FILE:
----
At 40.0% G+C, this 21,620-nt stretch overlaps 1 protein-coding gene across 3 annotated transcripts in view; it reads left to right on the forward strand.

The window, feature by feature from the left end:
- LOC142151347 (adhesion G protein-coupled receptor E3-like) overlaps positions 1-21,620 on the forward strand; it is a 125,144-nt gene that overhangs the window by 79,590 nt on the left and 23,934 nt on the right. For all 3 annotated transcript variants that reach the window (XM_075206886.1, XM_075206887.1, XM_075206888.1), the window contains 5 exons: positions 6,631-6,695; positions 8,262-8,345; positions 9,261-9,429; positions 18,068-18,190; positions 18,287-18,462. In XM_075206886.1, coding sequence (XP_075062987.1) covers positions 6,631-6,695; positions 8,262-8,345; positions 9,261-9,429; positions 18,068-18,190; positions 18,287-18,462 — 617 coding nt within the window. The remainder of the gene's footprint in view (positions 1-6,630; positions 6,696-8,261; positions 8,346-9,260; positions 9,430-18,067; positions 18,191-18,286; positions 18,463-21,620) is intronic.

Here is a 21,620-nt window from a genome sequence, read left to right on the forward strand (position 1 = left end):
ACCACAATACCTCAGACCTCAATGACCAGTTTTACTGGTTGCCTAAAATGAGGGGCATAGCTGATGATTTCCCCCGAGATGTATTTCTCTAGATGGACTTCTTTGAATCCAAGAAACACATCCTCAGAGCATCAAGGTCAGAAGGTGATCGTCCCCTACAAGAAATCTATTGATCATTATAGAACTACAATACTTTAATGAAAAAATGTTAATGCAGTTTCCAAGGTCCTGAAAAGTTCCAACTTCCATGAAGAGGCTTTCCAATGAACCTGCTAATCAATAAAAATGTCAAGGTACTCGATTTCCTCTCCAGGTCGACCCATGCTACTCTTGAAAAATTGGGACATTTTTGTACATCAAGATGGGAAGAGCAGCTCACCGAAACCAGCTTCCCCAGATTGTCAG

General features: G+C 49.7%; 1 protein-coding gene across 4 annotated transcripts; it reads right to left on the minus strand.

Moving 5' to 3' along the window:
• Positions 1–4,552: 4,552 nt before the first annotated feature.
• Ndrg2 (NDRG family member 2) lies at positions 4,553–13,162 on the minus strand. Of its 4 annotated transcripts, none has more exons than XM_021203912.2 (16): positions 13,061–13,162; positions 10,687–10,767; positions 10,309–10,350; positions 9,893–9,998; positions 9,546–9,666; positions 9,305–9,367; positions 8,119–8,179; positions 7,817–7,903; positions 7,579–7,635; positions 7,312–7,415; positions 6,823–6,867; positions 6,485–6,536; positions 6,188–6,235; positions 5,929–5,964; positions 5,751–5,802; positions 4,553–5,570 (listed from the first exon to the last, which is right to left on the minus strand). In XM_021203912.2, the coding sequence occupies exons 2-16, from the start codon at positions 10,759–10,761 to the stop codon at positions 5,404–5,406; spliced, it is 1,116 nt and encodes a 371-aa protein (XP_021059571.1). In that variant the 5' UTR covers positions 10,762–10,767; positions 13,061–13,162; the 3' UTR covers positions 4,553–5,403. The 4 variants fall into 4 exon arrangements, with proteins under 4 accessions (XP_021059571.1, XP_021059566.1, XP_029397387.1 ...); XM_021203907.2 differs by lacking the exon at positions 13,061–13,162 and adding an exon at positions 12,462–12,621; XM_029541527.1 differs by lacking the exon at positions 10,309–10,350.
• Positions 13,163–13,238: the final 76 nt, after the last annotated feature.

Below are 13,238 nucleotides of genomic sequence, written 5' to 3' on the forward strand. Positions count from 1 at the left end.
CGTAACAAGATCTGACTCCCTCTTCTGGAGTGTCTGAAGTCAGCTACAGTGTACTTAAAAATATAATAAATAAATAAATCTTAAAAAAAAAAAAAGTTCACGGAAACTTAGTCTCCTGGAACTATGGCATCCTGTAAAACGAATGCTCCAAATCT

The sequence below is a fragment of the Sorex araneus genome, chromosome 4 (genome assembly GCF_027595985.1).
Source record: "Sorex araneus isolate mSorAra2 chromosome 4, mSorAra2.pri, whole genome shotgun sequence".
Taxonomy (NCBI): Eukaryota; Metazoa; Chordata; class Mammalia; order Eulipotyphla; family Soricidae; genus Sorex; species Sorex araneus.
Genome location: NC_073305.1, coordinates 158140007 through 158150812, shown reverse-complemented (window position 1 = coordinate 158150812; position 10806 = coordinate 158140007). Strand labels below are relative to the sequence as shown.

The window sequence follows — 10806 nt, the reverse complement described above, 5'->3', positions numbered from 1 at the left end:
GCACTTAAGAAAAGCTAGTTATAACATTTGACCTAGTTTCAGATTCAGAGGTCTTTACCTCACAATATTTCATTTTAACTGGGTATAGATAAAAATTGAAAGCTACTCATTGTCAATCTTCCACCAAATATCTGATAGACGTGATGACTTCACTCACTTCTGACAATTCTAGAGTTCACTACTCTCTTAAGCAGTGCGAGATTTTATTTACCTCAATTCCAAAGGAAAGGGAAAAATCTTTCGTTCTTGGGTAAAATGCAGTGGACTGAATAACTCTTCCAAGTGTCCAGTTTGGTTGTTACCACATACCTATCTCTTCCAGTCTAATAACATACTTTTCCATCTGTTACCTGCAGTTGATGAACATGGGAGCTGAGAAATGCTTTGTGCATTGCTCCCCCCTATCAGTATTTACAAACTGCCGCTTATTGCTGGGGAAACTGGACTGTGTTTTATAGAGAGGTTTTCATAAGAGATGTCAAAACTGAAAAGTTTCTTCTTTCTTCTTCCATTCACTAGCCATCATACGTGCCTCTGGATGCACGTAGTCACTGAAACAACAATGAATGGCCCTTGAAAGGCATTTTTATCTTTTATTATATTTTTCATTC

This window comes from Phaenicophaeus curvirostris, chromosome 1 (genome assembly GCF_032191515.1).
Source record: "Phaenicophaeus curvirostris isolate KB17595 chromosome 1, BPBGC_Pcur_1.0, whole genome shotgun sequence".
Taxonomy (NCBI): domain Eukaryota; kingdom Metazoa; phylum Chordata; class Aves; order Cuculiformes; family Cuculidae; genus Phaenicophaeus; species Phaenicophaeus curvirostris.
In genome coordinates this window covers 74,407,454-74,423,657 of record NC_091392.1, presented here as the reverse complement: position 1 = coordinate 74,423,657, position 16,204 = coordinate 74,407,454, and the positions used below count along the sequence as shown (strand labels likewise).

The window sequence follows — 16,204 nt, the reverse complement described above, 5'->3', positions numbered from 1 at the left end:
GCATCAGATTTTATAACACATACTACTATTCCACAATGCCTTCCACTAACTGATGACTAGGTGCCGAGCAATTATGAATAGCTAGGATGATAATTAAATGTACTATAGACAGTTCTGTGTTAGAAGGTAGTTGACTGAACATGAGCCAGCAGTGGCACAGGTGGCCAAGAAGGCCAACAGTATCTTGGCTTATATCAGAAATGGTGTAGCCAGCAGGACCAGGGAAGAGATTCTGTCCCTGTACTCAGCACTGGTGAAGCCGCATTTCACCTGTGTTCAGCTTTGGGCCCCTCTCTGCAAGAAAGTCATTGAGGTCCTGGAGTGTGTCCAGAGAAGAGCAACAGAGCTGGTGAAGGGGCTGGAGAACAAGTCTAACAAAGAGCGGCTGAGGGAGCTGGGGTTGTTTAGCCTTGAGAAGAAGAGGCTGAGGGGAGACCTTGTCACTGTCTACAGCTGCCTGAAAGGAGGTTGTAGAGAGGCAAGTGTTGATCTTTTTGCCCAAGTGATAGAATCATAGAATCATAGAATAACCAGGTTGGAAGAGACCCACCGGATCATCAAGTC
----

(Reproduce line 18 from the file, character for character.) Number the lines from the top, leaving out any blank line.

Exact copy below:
GCACTTAAGAAAAGCTAGTTATAACATTTGACCTAGTTTCAGATTCAGAGGTCTTTACCTCACAATATTTCATTTTAACTGGGTATAGATAAAAATTGAAAGCTACTCATTGTCAATCTTCCACCAAATATCTGATAGACGTGATGACTTCACTCACTTCTGACAATTCTAGAGTTCACTACTCTCTTAAGCAGTGCGAGATTTTATTTACCTCAATTCCAAAGGAAAGGGAAAAATCTTTCGTTCTTGGGTAAAATGCAGTGGACTGAATAACTCTTCCAAGTGTCCAGTTTGGTTGTTACCACATACCTATCTCTTCCAGTCTAATAACATACTTTTCCATCTGTTACCTGCAGTTGATGAACATGGGAGCTGAGAAATGCTTTGTGCATTGCTCCCCCCTATCAGTATTTACAAACTGCCGCTTATTGCTGGGGAAACTGGACTGTGTTTTATAGAGAGGTTTTCATAAGAGATGTCAAAACTGAAAAGTTTCTTCTTTCTTCTTCCATTCACTAGCCATCATACGTGCCTCTGGATGCACGTAGTCACTGAAACAACAATGAATGGCCCTTGAAAGGCATTTTTATCTTTTATTATATTTTTCATTC